Specialists to try to regain control over Progress to safely remove it from orbit

Experts from Mission Control continue their attempts to regain control over the progress re-supply spacecraft and the spacecraft will be removed from orbit if these attempts are successful, a source in the space industry told Interfax-AVN on Wednesday.

Experts from Mission Control continue their attempts to regain control over the progress re-supply spacecraft and the spacecraft will be removed from orbit if these attempts are successful, a source in the space industry told Interfax-AVN on Wednesday.

"The possible docking of the re-supply spacecraft with the ISS is no longer on the agenda. The main thing is to ensure its more or less guided towards safe removal from orbit," the source said.

The source said the main task of the ground specialists now is to restore the spacecraft's orientation and stop it from rotating around its axis. "This has not been done yet, although attempts continue," the source said.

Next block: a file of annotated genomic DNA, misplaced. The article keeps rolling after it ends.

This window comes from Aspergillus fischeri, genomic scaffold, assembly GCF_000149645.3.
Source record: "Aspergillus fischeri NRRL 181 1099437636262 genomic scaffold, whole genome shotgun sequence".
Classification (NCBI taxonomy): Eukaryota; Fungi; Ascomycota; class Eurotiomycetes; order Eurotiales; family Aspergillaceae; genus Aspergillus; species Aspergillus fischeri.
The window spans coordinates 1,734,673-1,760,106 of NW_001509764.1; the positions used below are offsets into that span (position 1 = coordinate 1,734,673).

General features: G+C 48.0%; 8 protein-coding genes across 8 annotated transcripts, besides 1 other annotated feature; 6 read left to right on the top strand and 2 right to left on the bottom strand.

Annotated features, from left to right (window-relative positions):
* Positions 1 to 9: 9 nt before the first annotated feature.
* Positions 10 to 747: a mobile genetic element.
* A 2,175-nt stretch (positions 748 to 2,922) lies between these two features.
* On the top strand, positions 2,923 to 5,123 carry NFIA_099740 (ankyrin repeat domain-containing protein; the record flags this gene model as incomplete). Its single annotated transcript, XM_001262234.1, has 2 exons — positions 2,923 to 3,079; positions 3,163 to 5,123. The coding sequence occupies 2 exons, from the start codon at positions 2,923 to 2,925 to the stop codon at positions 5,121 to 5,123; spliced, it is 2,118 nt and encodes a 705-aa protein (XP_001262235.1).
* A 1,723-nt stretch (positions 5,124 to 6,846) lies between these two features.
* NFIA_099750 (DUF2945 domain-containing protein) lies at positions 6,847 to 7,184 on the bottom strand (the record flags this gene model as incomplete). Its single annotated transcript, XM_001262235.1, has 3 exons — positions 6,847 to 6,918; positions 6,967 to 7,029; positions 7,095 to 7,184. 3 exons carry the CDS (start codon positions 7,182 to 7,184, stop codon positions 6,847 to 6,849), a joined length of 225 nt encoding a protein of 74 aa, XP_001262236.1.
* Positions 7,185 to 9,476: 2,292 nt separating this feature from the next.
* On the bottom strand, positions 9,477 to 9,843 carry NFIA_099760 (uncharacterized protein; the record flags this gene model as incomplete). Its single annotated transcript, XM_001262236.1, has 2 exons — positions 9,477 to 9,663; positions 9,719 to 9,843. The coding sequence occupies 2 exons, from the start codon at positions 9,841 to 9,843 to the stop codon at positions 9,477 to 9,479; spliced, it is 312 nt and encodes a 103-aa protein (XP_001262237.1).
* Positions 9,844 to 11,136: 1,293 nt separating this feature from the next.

The source said the time that the specialists have is limited: "if the problem is not resolved in the next few hours, the spacecraft will begin its natural descent from orbit by dispersal in the upper layers of the atmosphere. According to tentative estimations, the uncontrolled descent of the spacecraft from orbit may take place in the first ten days of May," the source said.

The source said debris of the spacecraft that will not burn in the solid layers of the atmosphere may fall in any point of the zone restricted by the 52nd parallel north and 52nd parallel south.

The cargo spacecraft Progress M-27M was launched from the cosmodrome Baikonur at 10:10 a.m. on Tuesday using a Soyuz-2.1a launch vehicle. Initially, it was expected to reach the International Space Station (ISS) six hours after the launch.

The total loss will be around 5 billion rubles ($96.6 million), including the cost of the launch vehicle Soyuz-2.1A and the spacecraft itself, the source in the space industry told. According to earlier reports, the cost of one unmanned launch of the Soyuz rocket is estimated at $80-90 million.

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